023: Ant Lyons places a refreshing emphasis on ‘return on effort’ rather than return on investment



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Ant LyonsAnt is the editor and co-founder of Your Property Network magazine, the UK publication read by over 12,000 property investors every month.

He’s had the privilege of interviewing hundreds of investors and looking at their strategies, and has put this wealth of knowledge to great use in his own investments, where primarily, he loves to transform wrecks back into homes.

He started investing in 2006 and now has 24 properties which he strives as much as possible to keep as a passive income, as he does not enjoy being a landlord.

What’s Your Favourite Book?

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Rich Dad Poor Dad – Robert Kiyosaki

Biggest Success

Whilst Ant’s dad was very ill in hospital, he spotted a building for sale in the newspaper for £110,000 that was in the process of being split into two flats. Ant went to view it the next day and bought it straight away. It cost £18,000 to finish the renovation works, and he created two leasehold flats from the single freehold building which were each valued at £84,000. He got a mortgage on each of them at £63,000, raising £126,000 against a building he only spent £128,000 on, leaving only £2,000 in the deal.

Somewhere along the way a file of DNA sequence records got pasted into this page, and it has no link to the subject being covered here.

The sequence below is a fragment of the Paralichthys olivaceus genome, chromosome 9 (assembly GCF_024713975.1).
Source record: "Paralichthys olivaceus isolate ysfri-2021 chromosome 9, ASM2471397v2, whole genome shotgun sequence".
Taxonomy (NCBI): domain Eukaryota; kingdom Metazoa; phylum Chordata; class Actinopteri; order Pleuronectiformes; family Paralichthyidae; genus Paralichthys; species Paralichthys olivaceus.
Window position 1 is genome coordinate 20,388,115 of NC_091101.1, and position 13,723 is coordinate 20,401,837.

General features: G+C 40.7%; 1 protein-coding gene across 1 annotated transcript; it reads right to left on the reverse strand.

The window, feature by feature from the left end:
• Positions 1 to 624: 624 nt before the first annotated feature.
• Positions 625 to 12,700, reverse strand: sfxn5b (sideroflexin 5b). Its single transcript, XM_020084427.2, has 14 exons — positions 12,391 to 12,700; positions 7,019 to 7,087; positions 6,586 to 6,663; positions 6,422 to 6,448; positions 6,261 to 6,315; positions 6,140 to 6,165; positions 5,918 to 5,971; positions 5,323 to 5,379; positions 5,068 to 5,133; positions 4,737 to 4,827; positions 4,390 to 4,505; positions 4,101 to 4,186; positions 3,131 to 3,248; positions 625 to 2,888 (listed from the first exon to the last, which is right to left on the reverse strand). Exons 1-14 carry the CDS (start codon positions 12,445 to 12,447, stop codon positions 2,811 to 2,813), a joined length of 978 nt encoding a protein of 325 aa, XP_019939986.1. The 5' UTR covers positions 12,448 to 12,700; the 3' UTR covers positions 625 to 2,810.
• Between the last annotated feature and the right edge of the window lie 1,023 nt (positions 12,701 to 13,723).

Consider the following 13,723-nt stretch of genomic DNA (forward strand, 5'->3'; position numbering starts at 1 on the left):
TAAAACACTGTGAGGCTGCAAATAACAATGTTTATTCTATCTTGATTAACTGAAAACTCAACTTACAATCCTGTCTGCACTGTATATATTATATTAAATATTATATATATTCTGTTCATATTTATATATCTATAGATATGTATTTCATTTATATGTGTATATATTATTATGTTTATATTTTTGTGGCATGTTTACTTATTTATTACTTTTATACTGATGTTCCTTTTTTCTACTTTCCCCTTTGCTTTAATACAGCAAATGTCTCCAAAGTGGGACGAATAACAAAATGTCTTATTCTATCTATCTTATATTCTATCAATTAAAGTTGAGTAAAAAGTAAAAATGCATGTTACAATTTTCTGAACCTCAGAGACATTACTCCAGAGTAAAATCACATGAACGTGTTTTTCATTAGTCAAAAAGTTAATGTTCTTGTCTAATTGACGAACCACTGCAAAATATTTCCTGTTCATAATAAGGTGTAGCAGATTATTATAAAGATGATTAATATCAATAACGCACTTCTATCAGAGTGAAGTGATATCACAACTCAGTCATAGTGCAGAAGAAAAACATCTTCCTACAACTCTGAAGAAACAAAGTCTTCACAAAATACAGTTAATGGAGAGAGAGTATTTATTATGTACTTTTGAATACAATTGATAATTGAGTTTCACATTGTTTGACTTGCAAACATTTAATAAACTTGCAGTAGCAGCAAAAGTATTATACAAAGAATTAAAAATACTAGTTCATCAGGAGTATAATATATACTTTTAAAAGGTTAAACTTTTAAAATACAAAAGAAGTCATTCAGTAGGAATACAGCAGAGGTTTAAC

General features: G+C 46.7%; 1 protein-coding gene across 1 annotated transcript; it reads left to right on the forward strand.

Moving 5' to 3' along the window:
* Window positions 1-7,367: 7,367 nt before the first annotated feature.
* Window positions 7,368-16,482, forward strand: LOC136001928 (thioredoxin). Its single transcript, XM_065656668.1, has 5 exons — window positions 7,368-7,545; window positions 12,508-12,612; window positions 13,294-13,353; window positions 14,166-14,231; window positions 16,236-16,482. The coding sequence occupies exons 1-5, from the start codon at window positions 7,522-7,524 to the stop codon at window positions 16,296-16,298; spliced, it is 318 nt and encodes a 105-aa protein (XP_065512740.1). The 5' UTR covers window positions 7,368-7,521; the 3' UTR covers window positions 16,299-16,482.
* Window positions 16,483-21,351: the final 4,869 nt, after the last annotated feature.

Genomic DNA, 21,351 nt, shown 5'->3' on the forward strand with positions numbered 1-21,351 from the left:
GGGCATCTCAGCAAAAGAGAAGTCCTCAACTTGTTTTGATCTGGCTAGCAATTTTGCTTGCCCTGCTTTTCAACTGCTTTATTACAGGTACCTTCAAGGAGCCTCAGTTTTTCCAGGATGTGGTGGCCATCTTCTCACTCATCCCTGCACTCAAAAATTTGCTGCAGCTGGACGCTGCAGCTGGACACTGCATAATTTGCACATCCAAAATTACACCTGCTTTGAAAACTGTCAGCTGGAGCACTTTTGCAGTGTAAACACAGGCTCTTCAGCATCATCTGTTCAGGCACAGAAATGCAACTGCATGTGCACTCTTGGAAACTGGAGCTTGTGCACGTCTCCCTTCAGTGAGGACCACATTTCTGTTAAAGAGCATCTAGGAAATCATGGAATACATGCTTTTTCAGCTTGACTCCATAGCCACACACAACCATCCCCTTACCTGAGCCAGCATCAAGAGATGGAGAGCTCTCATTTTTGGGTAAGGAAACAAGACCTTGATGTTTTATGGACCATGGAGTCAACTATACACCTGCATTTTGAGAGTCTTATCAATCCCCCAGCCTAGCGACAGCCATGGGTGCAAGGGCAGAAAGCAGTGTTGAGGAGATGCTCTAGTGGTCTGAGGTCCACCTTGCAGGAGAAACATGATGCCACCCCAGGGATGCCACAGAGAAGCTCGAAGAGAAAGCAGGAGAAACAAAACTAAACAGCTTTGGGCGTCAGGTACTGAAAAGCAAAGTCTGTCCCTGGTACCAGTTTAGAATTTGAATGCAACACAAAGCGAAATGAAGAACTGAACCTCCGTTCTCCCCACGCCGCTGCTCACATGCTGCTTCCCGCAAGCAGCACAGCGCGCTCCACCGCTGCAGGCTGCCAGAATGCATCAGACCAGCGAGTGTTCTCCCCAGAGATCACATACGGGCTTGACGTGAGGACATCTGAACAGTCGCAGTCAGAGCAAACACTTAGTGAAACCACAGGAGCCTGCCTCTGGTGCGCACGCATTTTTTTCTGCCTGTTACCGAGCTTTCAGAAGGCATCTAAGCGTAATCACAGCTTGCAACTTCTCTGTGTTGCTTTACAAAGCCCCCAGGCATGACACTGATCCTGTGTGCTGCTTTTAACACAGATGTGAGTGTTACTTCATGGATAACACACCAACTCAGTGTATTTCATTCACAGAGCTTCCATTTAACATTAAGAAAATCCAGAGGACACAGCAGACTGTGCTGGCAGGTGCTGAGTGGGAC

He’s happy that he was able to turn a wreck into a nice place to live, as well as now making a healthy return on his investment.

Biggest Difficulty

The first property Ant ever bought was a 4 bed detached house in the West Country. It was valued at £255,000 when he bought it, but he only paid £192,000 for it. He was able to refinance it quickly based on the market value (those were the days!), so raised mortgage finance of £218,000, putting in excess of £20,000 cash in his pocket from day one.

It was also in the days when SARB (sale and rent back) was OK, so the couple he bought it from remained his tenants until they split up, at which point he had his first void period to deal with.

A company wanted to rent it for 5 years on a commercial lease, and even paid 18% above the market rent for it. His mortgage was a base rate tracker at 0.5% below the base rate, an this was when the base rate fell to 0.5% so his monthly interest payments were 19 pence!

It sounds like a great deal, however Ant would be reluctant to do the same deal again as the interest rate wasn’t something he could predict or control, and despite the property being great to him, the actual yield is poor and had the interest rates gone the other way, he could have ended up in real trouble.

Ant’s Links & Resources

yourpropertynetwork.co.uk – Your Property Network magazine information and articles
facebook.com/ant.lyons.7 – Connect with Ant on Facebook
Email Ant – Got a question or looking for some advice? Send Ant an email.

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